Where Tim McGraw meets Fairuz

I’ll admit it: I like country music. Call me what you want, but Josh Turner’s “Would You Go With Me” and Tim McGraw’s “Just to See You Smile” will always make me feel some type of way. 

Though a lot of the newer music can be painful to listen to, I still find comfort in country songs from the 2000s—give me Rascal Flatts any day. Growing up in Maryland, I spent many hours with my mom in the rural countryside. We would drive down bumpy, narrow roads to go ride horses together, and even ran a little barn that my mom let seven-year-old me name “Everything Fancy Farm.” As a child, my favorite pastimes were mucking stalls and playing with barn cats in the company of my mom. Country music was the soundtrack for that time with her.

After hours passed at the barn surrounded by dust and animals, there would usually be a plate of Lebanese food waiting for us at the dinner table when we got home. My dad immigrated to the US when he was 25, leaving a war-torn Lebanon in search of better opportunities. When my brother and I were growing up, he made sure that his culture was a part of our lives, despite living thousands of miles away from the Middle East. My dad’s homemade hummus and kibbeh were my favorite foods, and Arabic music always played faintly in our living room. I would sing along to the music my dad played, like the iconic Fairuz or Kazem Al Saher, the same way I would to country music with my mom—except I didn’t understand the lyrics that I was belting out.

The time I spent surrounded by farriers, barn-hands and riders gave me an appreciation for a different pace of life in rural Maryland. My American mom taught me to enjoy country music just as much as getting my hands dirty. My dad never understood what was so great about driving an hour to a little barn only to come back smelly and exhausted, but he did teach me how to enjoy a soccer game, crack a good joke, and be proud of my Lebanese identity. He told me stories of his experiences in his beloved Lebanon and as an immigrant in America, and always encouraged me to think beyond a Western perspective as much as possible. Both of my parents taught me that I can appreciate America as my home while still acknowledging its flaws.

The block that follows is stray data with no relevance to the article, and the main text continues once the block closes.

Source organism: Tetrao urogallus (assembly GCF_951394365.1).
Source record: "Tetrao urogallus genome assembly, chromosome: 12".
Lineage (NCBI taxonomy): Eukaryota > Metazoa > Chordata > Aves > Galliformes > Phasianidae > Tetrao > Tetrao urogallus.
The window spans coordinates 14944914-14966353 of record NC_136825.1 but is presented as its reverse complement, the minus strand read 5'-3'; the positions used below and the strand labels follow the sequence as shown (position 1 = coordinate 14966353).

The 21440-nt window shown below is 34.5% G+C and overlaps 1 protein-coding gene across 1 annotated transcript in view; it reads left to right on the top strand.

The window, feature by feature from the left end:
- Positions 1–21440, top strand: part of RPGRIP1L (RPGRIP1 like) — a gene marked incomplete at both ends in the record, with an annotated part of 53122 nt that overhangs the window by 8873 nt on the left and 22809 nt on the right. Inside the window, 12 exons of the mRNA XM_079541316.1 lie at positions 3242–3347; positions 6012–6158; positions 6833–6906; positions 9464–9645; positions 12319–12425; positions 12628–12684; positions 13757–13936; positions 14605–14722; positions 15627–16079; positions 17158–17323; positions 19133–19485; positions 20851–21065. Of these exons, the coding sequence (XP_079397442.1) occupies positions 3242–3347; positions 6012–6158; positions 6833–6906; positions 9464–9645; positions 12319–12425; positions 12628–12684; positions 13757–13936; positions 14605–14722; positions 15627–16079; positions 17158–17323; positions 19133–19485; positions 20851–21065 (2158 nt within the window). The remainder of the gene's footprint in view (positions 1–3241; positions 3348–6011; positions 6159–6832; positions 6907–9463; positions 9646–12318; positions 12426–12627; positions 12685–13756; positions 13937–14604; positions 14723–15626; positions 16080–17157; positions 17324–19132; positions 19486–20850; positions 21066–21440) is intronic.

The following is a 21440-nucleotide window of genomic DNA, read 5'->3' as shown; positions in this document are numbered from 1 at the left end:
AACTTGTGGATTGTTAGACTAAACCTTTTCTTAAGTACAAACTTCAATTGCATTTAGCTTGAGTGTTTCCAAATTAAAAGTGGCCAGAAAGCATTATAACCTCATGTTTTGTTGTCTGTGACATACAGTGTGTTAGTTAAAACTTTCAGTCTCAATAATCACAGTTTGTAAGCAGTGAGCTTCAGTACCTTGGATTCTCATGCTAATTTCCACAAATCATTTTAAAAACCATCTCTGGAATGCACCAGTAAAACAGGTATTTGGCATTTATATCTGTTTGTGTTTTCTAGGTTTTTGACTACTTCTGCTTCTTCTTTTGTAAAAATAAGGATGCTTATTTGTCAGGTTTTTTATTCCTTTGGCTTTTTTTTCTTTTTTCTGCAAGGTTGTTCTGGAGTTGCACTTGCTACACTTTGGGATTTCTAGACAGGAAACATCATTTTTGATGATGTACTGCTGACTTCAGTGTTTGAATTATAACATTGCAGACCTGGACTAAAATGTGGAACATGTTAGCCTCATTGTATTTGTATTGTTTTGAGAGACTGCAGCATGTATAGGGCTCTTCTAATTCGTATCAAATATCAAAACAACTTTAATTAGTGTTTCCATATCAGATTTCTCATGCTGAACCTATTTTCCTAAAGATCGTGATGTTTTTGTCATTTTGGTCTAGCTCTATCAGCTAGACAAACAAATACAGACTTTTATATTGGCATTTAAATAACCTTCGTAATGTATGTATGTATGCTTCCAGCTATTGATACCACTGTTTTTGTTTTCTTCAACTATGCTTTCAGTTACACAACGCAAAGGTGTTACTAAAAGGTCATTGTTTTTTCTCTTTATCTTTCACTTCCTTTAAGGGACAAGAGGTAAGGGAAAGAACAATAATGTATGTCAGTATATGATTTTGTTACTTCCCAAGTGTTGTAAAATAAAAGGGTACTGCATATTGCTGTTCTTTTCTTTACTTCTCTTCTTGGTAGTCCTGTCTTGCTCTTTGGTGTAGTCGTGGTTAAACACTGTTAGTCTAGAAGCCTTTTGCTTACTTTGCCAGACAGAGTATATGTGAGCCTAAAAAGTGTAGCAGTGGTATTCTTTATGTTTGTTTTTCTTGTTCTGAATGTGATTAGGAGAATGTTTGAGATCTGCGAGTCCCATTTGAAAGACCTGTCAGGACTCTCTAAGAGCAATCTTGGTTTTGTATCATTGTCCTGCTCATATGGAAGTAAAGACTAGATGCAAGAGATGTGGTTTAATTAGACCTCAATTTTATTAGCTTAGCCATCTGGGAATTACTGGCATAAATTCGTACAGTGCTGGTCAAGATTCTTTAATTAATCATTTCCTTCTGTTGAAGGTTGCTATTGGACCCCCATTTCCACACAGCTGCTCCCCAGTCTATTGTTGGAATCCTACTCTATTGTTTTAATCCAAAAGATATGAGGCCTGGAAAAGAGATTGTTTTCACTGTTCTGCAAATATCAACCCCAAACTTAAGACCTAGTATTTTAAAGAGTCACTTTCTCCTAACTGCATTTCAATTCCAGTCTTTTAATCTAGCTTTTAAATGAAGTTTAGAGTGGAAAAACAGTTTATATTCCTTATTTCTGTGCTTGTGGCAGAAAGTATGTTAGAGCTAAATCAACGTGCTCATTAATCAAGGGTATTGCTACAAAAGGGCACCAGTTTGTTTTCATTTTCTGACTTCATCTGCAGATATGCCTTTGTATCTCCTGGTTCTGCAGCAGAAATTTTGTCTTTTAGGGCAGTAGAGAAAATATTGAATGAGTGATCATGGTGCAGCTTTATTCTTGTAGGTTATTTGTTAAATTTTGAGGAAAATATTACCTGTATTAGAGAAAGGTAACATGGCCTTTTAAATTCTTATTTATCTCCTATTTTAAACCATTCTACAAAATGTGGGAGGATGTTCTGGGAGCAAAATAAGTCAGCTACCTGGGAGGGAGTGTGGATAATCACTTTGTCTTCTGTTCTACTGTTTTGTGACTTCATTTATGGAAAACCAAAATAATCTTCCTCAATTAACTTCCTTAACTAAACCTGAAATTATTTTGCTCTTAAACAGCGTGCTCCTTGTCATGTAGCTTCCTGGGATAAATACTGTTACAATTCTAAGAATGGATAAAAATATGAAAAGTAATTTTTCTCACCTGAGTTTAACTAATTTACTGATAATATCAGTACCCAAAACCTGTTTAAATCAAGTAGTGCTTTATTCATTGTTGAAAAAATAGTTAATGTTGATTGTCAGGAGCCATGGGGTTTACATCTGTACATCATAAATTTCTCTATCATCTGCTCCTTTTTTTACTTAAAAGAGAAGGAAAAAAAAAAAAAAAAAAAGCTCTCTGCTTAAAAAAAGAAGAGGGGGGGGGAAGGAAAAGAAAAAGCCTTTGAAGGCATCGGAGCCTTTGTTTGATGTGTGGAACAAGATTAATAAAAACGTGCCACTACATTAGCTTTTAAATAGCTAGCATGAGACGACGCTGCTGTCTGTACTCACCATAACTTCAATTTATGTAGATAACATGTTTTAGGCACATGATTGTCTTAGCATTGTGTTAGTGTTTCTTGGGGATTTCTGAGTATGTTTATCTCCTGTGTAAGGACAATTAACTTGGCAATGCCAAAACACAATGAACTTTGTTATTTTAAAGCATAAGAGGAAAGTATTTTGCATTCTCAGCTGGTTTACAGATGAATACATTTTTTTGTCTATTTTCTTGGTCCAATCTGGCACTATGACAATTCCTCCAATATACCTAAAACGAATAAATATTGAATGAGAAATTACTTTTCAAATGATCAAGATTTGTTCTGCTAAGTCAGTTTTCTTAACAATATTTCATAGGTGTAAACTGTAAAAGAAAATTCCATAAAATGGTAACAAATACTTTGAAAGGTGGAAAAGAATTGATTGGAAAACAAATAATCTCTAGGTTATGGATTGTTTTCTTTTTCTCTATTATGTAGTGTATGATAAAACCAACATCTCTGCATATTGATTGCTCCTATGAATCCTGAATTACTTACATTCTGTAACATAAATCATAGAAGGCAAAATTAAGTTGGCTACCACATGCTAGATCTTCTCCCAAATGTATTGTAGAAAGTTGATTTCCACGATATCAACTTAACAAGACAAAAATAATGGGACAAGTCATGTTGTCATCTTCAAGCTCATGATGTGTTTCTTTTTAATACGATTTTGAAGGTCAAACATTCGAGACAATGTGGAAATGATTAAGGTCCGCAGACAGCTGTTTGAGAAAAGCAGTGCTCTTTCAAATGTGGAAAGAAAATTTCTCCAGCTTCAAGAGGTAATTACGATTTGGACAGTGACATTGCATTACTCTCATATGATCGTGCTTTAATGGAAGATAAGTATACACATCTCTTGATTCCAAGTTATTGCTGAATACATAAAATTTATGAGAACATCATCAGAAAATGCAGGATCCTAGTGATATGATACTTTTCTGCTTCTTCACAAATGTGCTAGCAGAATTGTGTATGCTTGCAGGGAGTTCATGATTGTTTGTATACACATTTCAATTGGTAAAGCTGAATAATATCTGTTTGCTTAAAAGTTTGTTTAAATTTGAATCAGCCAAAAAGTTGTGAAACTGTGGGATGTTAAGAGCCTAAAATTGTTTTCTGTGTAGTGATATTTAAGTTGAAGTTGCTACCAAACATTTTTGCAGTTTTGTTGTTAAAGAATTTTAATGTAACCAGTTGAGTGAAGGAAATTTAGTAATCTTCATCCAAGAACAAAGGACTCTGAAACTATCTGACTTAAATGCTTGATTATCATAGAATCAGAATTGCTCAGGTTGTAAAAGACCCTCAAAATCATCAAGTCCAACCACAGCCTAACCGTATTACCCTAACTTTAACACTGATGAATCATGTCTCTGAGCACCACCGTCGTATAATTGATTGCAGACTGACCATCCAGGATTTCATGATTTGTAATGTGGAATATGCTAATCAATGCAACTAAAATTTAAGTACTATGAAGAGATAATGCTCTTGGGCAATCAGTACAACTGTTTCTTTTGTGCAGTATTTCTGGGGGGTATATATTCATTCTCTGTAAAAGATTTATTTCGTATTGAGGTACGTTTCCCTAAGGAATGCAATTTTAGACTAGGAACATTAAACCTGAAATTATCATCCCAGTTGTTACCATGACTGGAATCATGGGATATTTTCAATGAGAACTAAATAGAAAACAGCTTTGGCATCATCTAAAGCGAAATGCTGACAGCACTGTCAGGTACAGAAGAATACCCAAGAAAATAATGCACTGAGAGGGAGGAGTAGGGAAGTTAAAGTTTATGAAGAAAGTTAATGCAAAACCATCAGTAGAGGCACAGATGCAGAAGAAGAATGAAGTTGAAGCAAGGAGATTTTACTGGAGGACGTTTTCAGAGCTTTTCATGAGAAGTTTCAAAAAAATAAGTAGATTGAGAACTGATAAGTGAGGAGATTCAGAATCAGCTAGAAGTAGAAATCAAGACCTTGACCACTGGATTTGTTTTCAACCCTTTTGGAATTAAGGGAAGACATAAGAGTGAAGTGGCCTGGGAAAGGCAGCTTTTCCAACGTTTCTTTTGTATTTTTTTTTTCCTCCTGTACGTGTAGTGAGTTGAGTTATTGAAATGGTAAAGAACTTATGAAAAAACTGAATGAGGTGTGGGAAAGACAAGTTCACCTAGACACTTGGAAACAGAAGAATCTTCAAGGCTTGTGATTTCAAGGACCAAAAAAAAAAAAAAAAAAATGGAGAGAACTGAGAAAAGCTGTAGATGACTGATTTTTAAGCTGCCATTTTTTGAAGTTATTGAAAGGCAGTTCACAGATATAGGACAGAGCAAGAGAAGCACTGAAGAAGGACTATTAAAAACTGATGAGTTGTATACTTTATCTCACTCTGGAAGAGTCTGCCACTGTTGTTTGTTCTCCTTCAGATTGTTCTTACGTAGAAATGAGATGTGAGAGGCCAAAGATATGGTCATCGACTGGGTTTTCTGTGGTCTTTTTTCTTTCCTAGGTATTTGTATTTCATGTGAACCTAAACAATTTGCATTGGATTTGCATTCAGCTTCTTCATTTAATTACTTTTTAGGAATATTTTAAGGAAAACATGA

Seeing my parents navigate their cultural differences and learn from one another while doing so was all I ever knew. When I was little, I was used to it, but as an adult, I realize how special it was. My mom learned Arabic so she could speak with my dad’s parents, and my dad even took up horseback riding for a few years before he came to his senses. Even now, family dinners often include some sort of debate that reminds me of their different upbringings. There is a constant cultural exchange between my parents, and witnessing it was a formative influence on how I interact with other cultures in my life. Their celebrations of their respective cultures made me embrace my own personal mixture of the two; during my childhood, I loved that I looked Arab and could act like a country girl, too. 

 At special moments, my parents’ contrasting cultures blend magically. One summer night during a recent trip to Lebanon, my cousins and I drove through the mountains near my dad’s hometown. We  rolled the car windows down and blasted country music, to all of our enjoyment. It felt like a beautiful intersection of two cultures that I love. Now, from time-to-time in Montreal, I’ll play my favorite Lebanese songs for my friends. Nothing makes me happier than seeing them get up to dance along.

 

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